sex offender registry

foggy playground
Allen /

On Monday, an organization called Illinois Voices sued the Illinois State Police and attorney general’s office. It’s targeting what it says are unconstitutionally vague and burdensome restrictions on people who have to register under the state’s sex offender laws.

The case is Does 1-4 v. Madigan, No. 16 CV 4847 (N.D. Ill.). Download the complaint here (PDF).

The Capitol
Brian Mackey/WUIS

  Illinois has registries for sex offenders and for those who've harmed children. Now a lawmaker wants to create a registry for people who've hurt animals.

Representative Toni Berrios' proposal would create a registry for animal abusers, to be maintained by the state’s Department of Agriculture. Once on the registry, a person couldn’t buy a companion animal, or be employed in a job involving animals.

Berrios, a Democrat from Chicago, says the current penalty for a first-time offender is too light.

Adam Walsh
WUIS/Illinois Issues

In 2005, Joseph Duncan tied up Brenda Groene, her 13-year-old son, Slade Groene, and her husband, Mark McKenzie, and beat them to death with a hammer in the family’s home in Idaho. Duncan kidnapped Brenda’s 8-year-old daughter, Shasta Groene, and 9-year-old son, Dylan Groene. He took them to remote campgrounds in Montana and over several weeks, he sexually assaulted both children and eventually murdered Dylan. Shasta survived the ordeal after a waitress at an Idaho Denny’s restaurant recognized her and called the police.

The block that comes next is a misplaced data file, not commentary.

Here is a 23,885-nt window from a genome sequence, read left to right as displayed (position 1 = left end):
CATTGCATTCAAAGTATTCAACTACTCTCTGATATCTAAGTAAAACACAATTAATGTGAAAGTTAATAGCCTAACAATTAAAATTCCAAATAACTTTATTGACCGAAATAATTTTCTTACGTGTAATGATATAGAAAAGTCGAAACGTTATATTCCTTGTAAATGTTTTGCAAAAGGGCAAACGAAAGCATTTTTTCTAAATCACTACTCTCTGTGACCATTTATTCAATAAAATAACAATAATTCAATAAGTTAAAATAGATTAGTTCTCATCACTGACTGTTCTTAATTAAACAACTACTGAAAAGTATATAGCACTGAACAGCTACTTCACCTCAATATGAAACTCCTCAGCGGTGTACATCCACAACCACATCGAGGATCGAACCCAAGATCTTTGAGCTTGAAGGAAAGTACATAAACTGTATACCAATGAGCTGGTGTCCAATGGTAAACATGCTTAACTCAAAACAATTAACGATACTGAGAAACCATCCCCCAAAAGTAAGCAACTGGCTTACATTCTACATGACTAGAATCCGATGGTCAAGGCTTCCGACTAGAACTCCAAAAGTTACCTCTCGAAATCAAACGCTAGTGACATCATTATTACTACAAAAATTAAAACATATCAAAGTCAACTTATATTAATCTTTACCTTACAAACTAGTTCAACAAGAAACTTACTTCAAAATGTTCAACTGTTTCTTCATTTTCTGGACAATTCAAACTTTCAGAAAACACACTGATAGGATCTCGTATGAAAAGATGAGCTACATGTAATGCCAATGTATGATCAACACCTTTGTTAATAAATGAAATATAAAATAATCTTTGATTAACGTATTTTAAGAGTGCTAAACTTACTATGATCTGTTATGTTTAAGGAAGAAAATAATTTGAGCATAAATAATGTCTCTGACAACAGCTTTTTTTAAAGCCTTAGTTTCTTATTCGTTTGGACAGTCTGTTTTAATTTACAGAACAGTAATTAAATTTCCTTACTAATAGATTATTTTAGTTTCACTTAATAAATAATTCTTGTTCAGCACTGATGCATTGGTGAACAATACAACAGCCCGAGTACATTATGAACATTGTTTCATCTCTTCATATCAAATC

Jamey Dunn headshot 2014 / WUIS/Illinois Issues

Unless you spend time in the state Capitol, you would likely never imagine that lawmakers spend a good portion of their time debating a single issue: sex offenders. 

A cursory search of the General Assembly’s website shows two dozen bills that deal with sex offenders were introduced since the current legislative session began in January. They include bills requiring sex offenders to register with a university if they are students or workers there, and legislation that pushes the areas where they are allowed to live farther and farther away from places such as schools and parks. 

In a single afternoon last month, a powerful legislative panel took up, among other things, the death penalty, witness intimidation, eavesdropping and state gun laws. But for every measure under consideration there was another aimed at a single subject: sex offenders. 

"It seems like every other bill deals with sex offenders. If they had any money, they should hire a lobbyist," remarked Chicago Democratic Sen. John Cullerton as a long day spilled into evening.

Sex offenders appear everywhere. They’re in Chicago, in Galena, in Cairo, and most places in between. There’s Michael Lee Clayton who lives on Willow in Effingham. There’s William Bence on 12th in Quincy. There’s Frederick Stanford on Harmon in Danville.